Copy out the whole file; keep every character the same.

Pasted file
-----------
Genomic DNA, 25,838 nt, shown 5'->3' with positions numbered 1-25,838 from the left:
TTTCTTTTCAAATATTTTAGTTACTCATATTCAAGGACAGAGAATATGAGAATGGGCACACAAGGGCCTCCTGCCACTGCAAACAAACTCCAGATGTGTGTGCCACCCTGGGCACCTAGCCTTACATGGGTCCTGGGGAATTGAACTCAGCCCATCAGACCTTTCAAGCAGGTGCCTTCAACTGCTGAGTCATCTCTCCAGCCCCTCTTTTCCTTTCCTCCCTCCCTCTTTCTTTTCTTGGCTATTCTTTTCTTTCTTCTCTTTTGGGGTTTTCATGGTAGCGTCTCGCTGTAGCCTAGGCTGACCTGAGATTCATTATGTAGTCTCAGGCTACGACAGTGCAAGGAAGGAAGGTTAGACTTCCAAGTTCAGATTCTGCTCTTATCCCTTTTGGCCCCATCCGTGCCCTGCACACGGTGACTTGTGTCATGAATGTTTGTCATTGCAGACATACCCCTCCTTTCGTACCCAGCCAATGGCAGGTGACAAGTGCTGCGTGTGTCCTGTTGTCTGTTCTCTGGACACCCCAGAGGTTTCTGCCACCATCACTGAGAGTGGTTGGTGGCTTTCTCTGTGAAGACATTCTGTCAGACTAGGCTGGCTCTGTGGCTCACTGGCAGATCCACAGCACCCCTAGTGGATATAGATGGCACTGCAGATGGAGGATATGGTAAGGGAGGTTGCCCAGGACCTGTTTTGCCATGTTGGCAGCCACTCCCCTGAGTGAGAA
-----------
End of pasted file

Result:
Genomic DNA, 25,838 nt, shown 5'->3' with positions numbered 1-25,838 from the left:
TTTCTTTTCAAATATTTTAGTTACTCATATTCAAGGACAGAGAATATGAGAATGGGCACACAAGGGCCTCCTGCCACTGCAAACAAACTCCAGATGTGTGTGCCACCCTGGGCACCTAGCCTTACATGGGTCCTGGGGAATTGAACTCAGCCCATCAGACCTTTCAAGCAGGTGCCTTCAACTGCTGAGTCATCTCTCCAGCCCCTCTTTTCCTTTCCTCCCTCCCTCTTTCTTTTCTTGGCTATTCTTTTCTTTCTTCTCTTTTGGGGTTTTCATGGTAGCGTCTCGCTGTAGCCTAGGCTGACCTGAGATTCATTATGTAGTCTCAGGCTACGACAGTGCAAGGAAGGAAGGTTAGACTTCCAAGTTCAGATTCTGCTCTTATCCCTTTTGGCCCCATCCGTGCCCTGCACACGGTGACTTGTGTCATGAATGTTTGTCATTGCAGACATACCCCTCCTTTCGTACCCAGCCAATGGCAGGTGACAAGTGCTGCGTGTGTCCTGTTGTCTGTTCTCTGGACACCCCAGAGGTTTCTGCCACCATCACTGAGAGTGGTTGGTGGCTTTCTCTGTGAAGACATTCTGTCAGACTAGGCTGGCTCTGTGGCTCACTGGCAGATCCACAGCACCCCTAGTGGATATAGATGGCACTGCAGATGGAGGATATGGTAAGGGAGGTTGCCCAGGACCTGTTTTGCCATGTTGGCAGCCACTCCCCTGAGTGAGAA